I am spending several days working here in Britain and in Belgium and everywhere I go - in taxis, in hotels, in restaurants - I am asked: "What is happening in America and what in the world is going on with your election?"
In London and throughout Belgium citizens from all walks of life can not even begin to comprehend that there is a real chance Donald Trump could become the next President of the USA, a job held by the likes of George Washington, Thomas Jefferson, Abraham Lincoln, Franklin Delano Roosevelt, Dwight D. Eisenhower, John F. Kennedy, Ronald Reagan and, yes, Bill Clinton!
This feeling of stunned disbelief from our friends and allies here in the UK and on the continent seems mainly to be in reaction to the projected and carefully staged persona Donald Trump has chosen to unleash over the past several months culminating in a rash of Republican primaries where he has managed to pick off all of his GOP rivals with the aplomb of an arrogant teenager at a county fair shooting gallery.
No doubt Trump has carefully crafted his unique - sometimes appealing, sometimes appalling - message to shock and awe the domestic electorate with no concern as to how his pronouncements might affect the rest of the world.
After all, Trump has never been known for his thoughtfully nuanced approach. As we would say in Queens, NYC - a diplomat, he is not.
He is brutally direct in his responses to questions posed by his opponents and now, more than ever, by the media.
He does not seem to consider the impact that his words might have before he opens his mouth...Or does he?
However you cut it, Trump's custom crafted agenda is sending a very mixed message worldwide.
He says he wants to 'Make America Great Again' but what that really means is far from clear.
For most of the American people this statement harks back to the 50's - a simpler time - when America was truly an economic and military world leader and the American people basked in post World War II prosperity and self satisfaction.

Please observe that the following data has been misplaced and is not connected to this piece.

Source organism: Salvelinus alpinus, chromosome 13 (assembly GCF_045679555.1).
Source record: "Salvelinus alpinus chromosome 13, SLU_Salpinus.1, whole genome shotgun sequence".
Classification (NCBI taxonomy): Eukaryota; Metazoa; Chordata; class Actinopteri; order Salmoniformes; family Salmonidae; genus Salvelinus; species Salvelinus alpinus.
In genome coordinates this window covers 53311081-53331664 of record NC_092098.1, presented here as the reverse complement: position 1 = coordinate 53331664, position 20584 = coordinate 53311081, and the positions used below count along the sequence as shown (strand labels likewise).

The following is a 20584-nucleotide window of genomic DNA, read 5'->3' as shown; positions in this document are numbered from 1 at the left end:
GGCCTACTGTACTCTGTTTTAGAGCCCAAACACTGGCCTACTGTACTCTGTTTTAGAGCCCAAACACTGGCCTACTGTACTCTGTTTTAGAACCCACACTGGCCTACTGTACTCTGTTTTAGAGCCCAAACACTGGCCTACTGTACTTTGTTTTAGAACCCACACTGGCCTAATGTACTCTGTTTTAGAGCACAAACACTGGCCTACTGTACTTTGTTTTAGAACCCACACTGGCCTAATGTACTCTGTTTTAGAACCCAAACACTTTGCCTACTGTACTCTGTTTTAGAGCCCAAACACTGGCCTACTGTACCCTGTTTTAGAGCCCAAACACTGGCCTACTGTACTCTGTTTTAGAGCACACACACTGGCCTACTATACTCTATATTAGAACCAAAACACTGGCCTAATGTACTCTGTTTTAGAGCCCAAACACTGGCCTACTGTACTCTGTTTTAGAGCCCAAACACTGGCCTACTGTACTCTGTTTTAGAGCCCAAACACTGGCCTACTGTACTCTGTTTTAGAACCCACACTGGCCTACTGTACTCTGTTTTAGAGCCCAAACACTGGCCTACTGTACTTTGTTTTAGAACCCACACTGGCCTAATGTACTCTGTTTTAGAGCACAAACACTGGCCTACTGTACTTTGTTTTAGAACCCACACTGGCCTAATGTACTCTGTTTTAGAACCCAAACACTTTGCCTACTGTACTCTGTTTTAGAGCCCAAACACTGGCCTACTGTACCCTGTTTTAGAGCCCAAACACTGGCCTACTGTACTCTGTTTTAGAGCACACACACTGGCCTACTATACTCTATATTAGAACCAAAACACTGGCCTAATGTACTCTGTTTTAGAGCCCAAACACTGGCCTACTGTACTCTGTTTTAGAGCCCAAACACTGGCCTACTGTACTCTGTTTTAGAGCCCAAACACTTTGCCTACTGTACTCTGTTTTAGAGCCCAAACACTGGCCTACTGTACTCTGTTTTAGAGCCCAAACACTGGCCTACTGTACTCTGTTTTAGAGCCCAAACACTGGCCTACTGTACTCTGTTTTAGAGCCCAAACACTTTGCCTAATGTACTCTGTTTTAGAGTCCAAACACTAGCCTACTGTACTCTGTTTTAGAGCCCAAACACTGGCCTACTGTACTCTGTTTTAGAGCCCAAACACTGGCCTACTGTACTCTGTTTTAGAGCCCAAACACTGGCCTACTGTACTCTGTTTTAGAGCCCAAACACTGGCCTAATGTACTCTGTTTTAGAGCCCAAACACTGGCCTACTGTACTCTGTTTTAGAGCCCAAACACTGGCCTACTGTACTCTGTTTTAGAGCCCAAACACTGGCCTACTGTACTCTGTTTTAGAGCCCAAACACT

In the 50's everything seemed black and white - our challenges were clear and we knew who our friends were as well as our enemies.
At that time America was still new to its role as 'Leader of the Free World' and champion of democracy...phrases that now might seem a bit out of date to some.
With the establishment of the United Nations in 1945 and NATO in 1949 the U.S. and her British Allies had a clear mission - to preserve the peace by keeping the Soviet Union in check.
So it is ironic that Trump evokes this earlier era while simultaneously making statements about ending U.S. participation in NATO and pulling back from America's responsibilities as a world leader.
He has chosen to concentrate on America's problems at home... some manufactured, as he tosses red meat to an anxious and disenfranchised group of citizens who would like to see a wall built on the Mexico border and a ban on all Muslims who hope to enter America.
Trump stresses building up the U.S. Military but at the same time warns that when he is president we will not send U.S. troops to deal with the problems of the world at least not at the expense of the American taxpayer.
So again it is not so clear what role this expanded military force will have... perhaps a mercenary force for hire?
Pulled together so many of Trump's pronouncements do not form any coherent foreign policy agenda.
To his credit Trump has gained popularity in part because there is always a grain of truth in his pronouncements. Lately the American people feel that U.S. intervention or its policy of non-intervention in some cases has produced one failed situation after another.